Since 1982 I've written a newsletter, Running Commentary. A new issue appears here each week, and material is archived.

Tue, 2 Sep 2003 16:46:38 -0400

World Views


You have to look back a long way in these pages to find reports about the goings-on at the highest levels of the sport. I've almost retired as that kind of reporter, but will never retire as a fan of the people who run the best.

Someone who has stopped caring for these results doesn't watch all 13-1/2 hours of U.S. television coverage from the World Championships and keep his computer connected to Paris for live results from this second-biggest of all track meets. Here are thoughts (on the races 1500 meters and longer) that I couldn't voice to anyone while following this meet from afar:

-- Organizers got very lucky with the weather. They ignored concerns for the marathoners' health and performances, and scheduled both starts for two o'clock in the afternoon. This would have been the worst possible time in summer, even if Parisians hadn't died by the thousands from record-setting heat earlier in August. Blessedly the marathon afternoons were the coolest of the month.

-- Japan is the world's strongest marathoning nation, at least when measured by talent-in-depth at this meet. It doubles as the World Cup Marathon, and the Japanese men and women won team titles, the women placing a near-perfect 2-3-4. The biggest flop: Kenya's men, with four of five runners dropping out. Another DNF: 2000 Olympic and '01 World champion Gezahegne Abera of Ethiopia, whose team placed only sixth. Kenya's Catherine Ndereba was East Africa's only medalist in this event, but it was a big one -- her country's first gold in a women's World or Olympic Marathon.

-- If placings here were the only way to judge success, American distance runners would have fared miserably. Finalists in races with qualifying rounds: one, Jorge Torres in the 5000. But the picture brightens somewhat when you compare some runners with themselves. Jill Gaitenby set a marathon PR (2:34:54, at age 36), and Kevin Collins missed his by just six seconds (with 2:15:38). Lauren Fleshman PRed in the 5000 heats (15:12.75), and Steve Slattery in the steeple prelims (8:22.32). Torres and Slattery just turned 23, and Fleshman isn't quite 22.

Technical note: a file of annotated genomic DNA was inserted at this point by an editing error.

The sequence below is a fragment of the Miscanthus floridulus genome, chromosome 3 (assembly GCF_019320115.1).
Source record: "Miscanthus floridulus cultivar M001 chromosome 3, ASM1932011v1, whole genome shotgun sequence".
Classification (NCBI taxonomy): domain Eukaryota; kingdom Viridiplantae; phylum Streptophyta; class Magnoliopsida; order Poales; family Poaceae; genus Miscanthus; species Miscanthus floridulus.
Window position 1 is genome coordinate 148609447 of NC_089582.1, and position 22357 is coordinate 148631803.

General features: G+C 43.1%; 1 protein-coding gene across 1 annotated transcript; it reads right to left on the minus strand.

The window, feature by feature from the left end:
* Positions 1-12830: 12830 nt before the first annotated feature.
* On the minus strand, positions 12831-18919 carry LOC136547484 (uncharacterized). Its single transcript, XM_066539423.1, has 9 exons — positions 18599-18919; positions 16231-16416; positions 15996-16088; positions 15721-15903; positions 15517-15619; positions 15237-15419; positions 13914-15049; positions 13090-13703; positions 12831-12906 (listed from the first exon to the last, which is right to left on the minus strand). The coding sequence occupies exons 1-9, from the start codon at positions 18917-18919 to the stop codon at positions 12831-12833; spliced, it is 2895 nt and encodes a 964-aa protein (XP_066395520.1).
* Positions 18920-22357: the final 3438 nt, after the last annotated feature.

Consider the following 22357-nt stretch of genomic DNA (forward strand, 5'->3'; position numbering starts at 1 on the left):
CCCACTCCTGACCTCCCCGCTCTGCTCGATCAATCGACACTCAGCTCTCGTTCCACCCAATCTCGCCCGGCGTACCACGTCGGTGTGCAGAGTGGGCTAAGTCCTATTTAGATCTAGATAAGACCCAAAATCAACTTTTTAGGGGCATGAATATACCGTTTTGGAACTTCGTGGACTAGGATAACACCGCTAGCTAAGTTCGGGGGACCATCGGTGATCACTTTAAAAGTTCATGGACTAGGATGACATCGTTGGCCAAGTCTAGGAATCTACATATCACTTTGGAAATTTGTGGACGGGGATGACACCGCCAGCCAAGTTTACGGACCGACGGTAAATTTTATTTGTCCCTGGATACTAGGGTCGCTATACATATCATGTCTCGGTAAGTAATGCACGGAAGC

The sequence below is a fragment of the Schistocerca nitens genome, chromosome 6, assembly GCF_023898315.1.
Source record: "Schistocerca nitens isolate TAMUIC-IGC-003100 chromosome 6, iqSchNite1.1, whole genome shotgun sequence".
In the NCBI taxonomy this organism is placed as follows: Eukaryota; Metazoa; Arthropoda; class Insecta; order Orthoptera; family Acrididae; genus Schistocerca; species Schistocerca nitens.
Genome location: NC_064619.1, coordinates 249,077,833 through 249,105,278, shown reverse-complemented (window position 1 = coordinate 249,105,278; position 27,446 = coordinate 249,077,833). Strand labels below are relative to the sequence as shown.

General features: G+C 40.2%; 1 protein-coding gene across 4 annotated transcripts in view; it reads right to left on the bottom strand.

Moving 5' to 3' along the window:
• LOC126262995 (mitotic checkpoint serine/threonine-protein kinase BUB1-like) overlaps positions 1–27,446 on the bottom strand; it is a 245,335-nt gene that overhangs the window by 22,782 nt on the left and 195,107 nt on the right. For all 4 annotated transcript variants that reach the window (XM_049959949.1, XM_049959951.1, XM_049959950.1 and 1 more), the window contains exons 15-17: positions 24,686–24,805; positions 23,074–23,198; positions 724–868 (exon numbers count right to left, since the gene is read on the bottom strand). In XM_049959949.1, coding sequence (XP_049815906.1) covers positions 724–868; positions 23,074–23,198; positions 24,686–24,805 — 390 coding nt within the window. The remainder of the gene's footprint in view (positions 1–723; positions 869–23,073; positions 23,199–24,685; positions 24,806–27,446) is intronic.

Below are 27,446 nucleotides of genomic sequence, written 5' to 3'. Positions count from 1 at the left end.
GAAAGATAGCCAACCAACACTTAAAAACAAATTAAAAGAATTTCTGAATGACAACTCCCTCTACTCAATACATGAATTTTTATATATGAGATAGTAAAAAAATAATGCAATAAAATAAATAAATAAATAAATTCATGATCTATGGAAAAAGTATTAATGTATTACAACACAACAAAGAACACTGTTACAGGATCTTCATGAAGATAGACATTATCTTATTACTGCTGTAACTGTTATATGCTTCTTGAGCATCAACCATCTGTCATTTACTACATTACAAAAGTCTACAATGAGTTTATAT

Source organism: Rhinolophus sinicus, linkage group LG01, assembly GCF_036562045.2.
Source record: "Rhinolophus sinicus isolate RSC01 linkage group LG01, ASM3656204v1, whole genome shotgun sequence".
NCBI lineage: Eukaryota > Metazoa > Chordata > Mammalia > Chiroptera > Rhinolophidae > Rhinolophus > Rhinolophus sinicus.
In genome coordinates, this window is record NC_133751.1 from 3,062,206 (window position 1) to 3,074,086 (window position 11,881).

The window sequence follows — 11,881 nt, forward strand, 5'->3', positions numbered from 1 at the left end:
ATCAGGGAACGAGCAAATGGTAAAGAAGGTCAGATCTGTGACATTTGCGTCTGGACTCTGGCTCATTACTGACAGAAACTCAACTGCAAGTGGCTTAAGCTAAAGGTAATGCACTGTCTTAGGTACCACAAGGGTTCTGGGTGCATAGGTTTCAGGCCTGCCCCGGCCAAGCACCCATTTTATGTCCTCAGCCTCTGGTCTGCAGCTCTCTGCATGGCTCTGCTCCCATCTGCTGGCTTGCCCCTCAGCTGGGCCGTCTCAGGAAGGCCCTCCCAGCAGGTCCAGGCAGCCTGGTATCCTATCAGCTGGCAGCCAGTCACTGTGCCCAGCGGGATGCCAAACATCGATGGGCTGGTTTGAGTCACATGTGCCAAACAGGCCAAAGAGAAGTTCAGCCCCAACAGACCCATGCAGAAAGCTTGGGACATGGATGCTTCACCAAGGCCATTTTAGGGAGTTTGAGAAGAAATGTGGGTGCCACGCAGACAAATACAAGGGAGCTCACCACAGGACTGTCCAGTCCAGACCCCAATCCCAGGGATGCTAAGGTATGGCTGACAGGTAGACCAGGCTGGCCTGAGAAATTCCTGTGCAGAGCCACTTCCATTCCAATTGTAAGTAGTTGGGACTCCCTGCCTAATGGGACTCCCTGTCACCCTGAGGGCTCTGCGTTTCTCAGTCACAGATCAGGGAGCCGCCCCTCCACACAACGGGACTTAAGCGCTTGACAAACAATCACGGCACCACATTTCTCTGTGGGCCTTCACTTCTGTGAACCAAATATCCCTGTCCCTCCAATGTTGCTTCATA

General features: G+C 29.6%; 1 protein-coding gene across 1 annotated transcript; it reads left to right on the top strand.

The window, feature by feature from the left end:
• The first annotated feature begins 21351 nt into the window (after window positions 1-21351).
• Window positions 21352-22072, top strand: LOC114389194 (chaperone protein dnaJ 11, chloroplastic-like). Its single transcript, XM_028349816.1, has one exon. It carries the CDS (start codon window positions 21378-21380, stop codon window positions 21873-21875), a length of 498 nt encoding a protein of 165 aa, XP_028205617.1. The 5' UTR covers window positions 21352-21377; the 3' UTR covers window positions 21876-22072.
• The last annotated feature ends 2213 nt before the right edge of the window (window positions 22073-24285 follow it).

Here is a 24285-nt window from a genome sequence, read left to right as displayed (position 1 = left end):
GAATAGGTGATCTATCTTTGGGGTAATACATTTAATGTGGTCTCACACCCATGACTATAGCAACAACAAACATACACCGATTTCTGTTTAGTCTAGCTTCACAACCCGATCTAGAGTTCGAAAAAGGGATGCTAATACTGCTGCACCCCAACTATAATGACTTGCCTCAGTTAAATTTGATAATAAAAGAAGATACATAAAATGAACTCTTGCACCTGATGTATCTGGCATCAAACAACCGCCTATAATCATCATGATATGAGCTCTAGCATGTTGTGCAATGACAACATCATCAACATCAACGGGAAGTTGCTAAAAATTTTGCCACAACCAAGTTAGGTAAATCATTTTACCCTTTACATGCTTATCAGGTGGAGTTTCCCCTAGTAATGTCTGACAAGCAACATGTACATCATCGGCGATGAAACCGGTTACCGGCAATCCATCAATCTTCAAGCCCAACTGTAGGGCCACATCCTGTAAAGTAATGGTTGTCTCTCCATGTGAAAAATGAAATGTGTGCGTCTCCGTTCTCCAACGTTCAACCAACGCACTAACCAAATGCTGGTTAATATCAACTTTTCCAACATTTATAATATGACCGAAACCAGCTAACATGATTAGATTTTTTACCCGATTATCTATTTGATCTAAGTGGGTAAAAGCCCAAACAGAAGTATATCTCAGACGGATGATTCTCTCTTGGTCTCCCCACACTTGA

-- Early 20s is young by U.S. standards, but youth isn't as big a handicap as we think. Both 5000 winners, Tirunesh Dibaba of Ethiopia and Eliud Kipchoge of Kenya are 18. As Larry Rawson noted on ABC-TV, "How many American high school seniors can run their pace [4:48 for Dibaba, 4:09 for Kipchoge] for a single mile?" How many U.S. teenagers imagine they can make an international team, let alone think, "I can win the whole thing"?

-- I'm glad to see that no runner won two distance races. Several tried: Kenenisa Bekele (third in the 5000 after winning the 10,000); Hicham El Guerrouj (first in the 1500, second in the 5000), and Berhane Adere (women's 10K winner, then 10th in the 5K). These results send two messages: (1) competition is too tough for anyone to win twice, and (2) don't be greedy; isn't once enough?

-- Bekele (who's 21, by the way) ran the second half of his winning 10,000 in 12:57.24. That's faster than any American has ever run without a 5K "warmup."

-- Canada had, at least in a couple of distance races, a better Championships than its nearest neighbor. The Canadians put two women in the 5000 final, with Courtney Babcock setting a national record of 14:54.98. Sandy Jacobson beat all U.S. women marathoners while PRing (by a single second with 2:33:51).

-- I predicted to a fellow fan before the meet that America's best medal hope, Regina Jacobs, wouldn't make the 1500 final. This wasn't a wish of bad luck but a guess based on her results from the Sydney Olympics (where illness idled her) and the Edmonton Worlds (injured). A year that began with a world indoor record last winter may have lasted too long.

-- Runners at this level can recover quickly. Marla Runyan pulled out of the World 5000, citing "lingering fatigue." Yet two days after that final was run, she set a national 20K road record in Connecticut.

-- Speaking of comebacks, the best of them was Deena Drossin's. She had surgery just a few weeks earlier for melanoma, an often-deadly skin cancer. Her 10,000 finish was the highest for any American distance runner, 12th in 31:17.86.

-- After spending 10 hours with ESPN2, I rate the network's coverage among the best ever for a meet of this sort. It's hard not to like a show that stays with an entire steeplechase final and most of the men's HEATS in the 5000. One irritant: a certain announcer's frequent use of second-person pronouns -- "our," we" and "us" -- for the U.S. team. That's cheerleading, and some of us don't limit our cheers to runners with "USA" on their chests.


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